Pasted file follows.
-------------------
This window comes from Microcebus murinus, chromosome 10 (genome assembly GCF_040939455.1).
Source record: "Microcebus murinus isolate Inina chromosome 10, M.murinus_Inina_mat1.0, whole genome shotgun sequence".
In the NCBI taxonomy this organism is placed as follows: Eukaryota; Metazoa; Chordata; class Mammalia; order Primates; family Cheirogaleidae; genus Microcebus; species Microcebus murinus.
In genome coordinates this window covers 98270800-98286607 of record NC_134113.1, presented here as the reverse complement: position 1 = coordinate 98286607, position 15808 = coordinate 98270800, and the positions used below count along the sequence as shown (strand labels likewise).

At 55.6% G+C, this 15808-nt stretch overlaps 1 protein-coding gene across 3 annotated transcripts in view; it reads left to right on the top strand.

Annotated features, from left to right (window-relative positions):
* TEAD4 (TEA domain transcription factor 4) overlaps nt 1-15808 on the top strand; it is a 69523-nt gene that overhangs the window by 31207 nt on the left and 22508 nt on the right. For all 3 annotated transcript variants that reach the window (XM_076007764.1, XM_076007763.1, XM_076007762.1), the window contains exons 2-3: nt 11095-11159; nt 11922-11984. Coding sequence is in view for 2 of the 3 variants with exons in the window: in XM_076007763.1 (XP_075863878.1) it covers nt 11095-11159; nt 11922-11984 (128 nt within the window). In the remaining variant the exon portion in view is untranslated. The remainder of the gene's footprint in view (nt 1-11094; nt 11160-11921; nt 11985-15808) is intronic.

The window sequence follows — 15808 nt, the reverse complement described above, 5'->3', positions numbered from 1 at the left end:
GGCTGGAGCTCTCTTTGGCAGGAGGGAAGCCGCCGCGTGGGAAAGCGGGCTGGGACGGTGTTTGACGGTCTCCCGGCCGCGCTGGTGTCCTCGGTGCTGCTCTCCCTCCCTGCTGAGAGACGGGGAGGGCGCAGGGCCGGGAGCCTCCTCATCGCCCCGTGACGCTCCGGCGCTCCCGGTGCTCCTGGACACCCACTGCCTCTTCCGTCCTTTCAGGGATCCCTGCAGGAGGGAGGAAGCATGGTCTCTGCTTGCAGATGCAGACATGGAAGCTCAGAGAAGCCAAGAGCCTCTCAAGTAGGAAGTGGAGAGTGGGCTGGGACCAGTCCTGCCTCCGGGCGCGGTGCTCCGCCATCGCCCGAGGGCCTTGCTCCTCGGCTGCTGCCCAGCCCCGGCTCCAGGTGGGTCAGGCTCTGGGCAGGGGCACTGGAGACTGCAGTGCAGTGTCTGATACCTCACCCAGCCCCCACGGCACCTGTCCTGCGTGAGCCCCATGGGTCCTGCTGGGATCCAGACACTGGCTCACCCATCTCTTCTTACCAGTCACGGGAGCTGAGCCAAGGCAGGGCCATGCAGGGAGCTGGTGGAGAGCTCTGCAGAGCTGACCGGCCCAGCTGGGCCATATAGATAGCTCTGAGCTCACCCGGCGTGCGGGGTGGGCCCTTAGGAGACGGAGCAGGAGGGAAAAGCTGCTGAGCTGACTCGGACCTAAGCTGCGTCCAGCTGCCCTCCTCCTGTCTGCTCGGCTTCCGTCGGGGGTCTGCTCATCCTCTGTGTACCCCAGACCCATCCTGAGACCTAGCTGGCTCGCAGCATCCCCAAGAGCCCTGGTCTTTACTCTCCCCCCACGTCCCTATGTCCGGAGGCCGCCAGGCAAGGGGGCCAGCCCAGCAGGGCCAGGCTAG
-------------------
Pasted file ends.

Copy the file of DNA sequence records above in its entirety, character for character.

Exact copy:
This window comes from Microcebus murinus, chromosome 10 (genome assembly GCF_040939455.1).
Source record: "Microcebus murinus isolate Inina chromosome 10, M.murinus_Inina_mat1.0, whole genome shotgun sequence".
In the NCBI taxonomy this organism is placed as follows: Eukaryota; Metazoa; Chordata; class Mammalia; order Primates; family Cheirogaleidae; genus Microcebus; species Microcebus murinus.
In genome coordinates this window covers 98270800-98286607 of record NC_134113.1, presented here as the reverse complement: position 1 = coordinate 98286607, position 15808 = coordinate 98270800, and the positions used below count along the sequence as shown (strand labels likewise).

At 55.6% G+C, this 15808-nt stretch overlaps 1 protein-coding gene across 3 annotated transcripts in view; it reads left to right on the top strand.

Annotated features, from left to right (window-relative positions):
* TEAD4 (TEA domain transcription factor 4) overlaps nt 1-15808 on the top strand; it is a 69523-nt gene that overhangs the window by 31207 nt on the left and 22508 nt on the right. For all 3 annotated transcript variants that reach the window (XM_076007764.1, XM_076007763.1, XM_076007762.1), the window contains exons 2-3: nt 11095-11159; nt 11922-11984. Coding sequence is in view for 2 of the 3 variants with exons in the window: in XM_076007763.1 (XP_075863878.1) it covers nt 11095-11159; nt 11922-11984 (128 nt within the window). In the remaining variant the exon portion in view is untranslated. The remainder of the gene's footprint in view (nt 1-11094; nt 11160-11921; nt 11985-15808) is intronic.

The window sequence follows — 15808 nt, the reverse complement described above, 5'->3', positions numbered from 1 at the left end:
GGCTGGAGCTCTCTTTGGCAGGAGGGAAGCCGCCGCGTGGGAAAGCGGGCTGGGACGGTGTTTGACGGTCTCCCGGCCGCGCTGGTGTCCTCGGTGCTGCTCTCCCTCCCTGCTGAGAGACGGGGAGGGCGCAGGGCCGGGAGCCTCCTCATCGCCCCGTGACGCTCCGGCGCTCCCGGTGCTCCTGGACACCCACTGCCTCTTCCGTCCTTTCAGGGATCCCTGCAGGAGGGAGGAAGCATGGTCTCTGCTTGCAGATGCAGACATGGAAGCTCAGAGAAGCCAAGAGCCTCTCAAGTAGGAAGTGGAGAGTGGGCTGGGACCAGTCCTGCCTCCGGGCGCGGTGCTCCGCCATCGCCCGAGGGCCTTGCTCCTCGGCTGCTGCCCAGCCCCGGCTCCAGGTGGGTCAGGCTCTGGGCAGGGGCACTGGAGACTGCAGTGCAGTGTCTGATACCTCACCCAGCCCCCACGGCACCTGTCCTGCGTGAGCCCCATGGGTCCTGCTGGGATCCAGACACTGGCTCACCCATCTCTTCTTACCAGTCACGGGAGCTGAGCCAAGGCAGGGCCATGCAGGGAGCTGGTGGAGAGCTCTGCAGAGCTGACCGGCCCAGCTGGGCCATATAGATAGCTCTGAGCTCACCCGGCGTGCGGGGTGGGCCCTTAGGAGACGGAGCAGGAGGGAAAAGCTGCTGAGCTGACTCGGACCTAAGCTGCGTCCAGCTGCCCTCCTCCTGTCTGCTCGGCTTCCGTCGGGGGTCTGCTCATCCTCTGTGTACCCCAGACCCATCCTGAGACCTAGCTGGCTCGCAGCATCCCCAAGAGCCCTGGTCTTTACTCTCCCCCCACGTCCCTATGTCCGGAGGCCGCCAGGCAAGGGGGCCAGCCCAGCAGGGCCAGGCTAG